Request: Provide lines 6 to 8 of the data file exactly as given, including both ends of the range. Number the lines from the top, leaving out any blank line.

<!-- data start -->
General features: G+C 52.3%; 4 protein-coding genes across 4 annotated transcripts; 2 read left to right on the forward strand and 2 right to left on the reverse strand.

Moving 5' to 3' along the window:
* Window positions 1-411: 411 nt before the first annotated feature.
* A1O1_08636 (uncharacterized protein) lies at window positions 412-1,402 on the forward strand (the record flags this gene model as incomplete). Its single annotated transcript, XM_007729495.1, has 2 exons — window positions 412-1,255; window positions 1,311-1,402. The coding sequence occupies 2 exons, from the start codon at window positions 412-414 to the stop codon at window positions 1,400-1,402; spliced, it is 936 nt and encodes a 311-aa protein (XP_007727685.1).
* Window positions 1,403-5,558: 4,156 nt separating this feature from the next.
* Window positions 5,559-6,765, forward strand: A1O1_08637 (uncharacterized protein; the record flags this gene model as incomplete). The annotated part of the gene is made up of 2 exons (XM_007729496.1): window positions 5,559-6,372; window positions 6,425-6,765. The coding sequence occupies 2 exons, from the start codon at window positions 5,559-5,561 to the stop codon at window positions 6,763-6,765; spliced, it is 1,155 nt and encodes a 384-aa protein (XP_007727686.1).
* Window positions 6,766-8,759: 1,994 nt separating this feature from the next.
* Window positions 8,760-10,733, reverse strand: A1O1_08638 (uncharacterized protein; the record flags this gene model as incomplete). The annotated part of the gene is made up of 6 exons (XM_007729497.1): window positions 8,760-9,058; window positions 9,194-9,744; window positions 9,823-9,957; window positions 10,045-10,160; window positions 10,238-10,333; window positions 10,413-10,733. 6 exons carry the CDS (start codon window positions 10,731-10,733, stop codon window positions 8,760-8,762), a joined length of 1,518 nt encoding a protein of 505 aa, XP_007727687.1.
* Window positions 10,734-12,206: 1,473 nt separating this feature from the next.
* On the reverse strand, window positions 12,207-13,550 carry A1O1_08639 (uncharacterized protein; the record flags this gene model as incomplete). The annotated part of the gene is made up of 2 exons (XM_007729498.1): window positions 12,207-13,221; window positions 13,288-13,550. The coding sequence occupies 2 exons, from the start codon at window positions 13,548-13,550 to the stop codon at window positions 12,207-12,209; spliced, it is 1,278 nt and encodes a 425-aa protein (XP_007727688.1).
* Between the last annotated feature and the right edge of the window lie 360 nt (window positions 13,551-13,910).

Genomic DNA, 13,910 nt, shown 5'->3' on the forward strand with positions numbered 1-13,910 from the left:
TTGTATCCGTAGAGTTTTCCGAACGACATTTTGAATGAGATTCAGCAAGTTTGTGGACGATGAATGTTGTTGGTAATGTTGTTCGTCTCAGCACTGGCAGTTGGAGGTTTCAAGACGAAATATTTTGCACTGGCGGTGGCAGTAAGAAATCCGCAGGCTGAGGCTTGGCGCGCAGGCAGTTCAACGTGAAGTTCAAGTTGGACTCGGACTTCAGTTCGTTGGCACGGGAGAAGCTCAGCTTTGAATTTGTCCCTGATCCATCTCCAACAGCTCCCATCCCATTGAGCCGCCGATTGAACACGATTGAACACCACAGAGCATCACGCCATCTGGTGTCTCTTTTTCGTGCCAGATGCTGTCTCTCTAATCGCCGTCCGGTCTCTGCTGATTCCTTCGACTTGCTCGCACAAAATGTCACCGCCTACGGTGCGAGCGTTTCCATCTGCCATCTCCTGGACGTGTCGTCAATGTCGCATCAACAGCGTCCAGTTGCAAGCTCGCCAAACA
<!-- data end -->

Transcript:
* Window positions 5,559-6,765, forward strand: A1O1_08637 (uncharacterized protein; the record flags this gene model as incomplete). The annotated part of the gene is made up of 2 exons (XM_007729496.1): window positions 5,559-6,372; window positions 6,425-6,765. The coding sequence occupies 2 exons, from the start codon at window positions 5,559-5,561 to the stop codon at window positions 6,763-6,765; spliced, it is 1,155 nt and encodes a 384-aa protein (XP_007727686.1).
* Window positions 6,766-8,759: 1,994 nt separating this feature from the next.
* Window positions 8,760-10,733, reverse strand: A1O1_08638 (uncharacterized protein; the record flags this gene model as incomplete). The annotated part of the gene is made up of 6 exons (XM_007729497.1): window positions 8,760-9,058; window positions 9,194-9,744; window positions 9,823-9,957; window positions 10,045-10,160; window positions 10,238-10,333; window positions 10,413-10,733. 6 exons carry the CDS (start codon window positions 10,731-10,733, stop codon window positions 8,760-8,762), a joined length of 1,518 nt encoding a protein of 505 aa, XP_007727687.1.